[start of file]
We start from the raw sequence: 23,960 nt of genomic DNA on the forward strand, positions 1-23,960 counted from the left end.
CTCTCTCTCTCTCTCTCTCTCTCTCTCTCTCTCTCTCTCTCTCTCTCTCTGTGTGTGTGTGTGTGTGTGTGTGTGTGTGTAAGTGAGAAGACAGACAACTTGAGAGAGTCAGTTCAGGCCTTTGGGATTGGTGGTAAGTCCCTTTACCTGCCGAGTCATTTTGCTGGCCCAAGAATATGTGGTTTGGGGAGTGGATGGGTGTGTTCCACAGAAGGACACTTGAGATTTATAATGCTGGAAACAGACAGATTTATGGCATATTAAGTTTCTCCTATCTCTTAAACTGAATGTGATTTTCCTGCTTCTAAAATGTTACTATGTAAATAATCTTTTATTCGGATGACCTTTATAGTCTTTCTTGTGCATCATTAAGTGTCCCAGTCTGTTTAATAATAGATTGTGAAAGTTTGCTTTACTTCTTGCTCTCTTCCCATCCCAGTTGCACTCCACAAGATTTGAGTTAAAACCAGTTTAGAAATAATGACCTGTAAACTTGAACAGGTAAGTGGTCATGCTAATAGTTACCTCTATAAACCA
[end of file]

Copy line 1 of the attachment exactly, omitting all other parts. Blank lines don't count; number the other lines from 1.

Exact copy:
We start from the raw sequence: 23,960 nt of genomic DNA on the forward strand, positions 1-23,960 counted from the left end.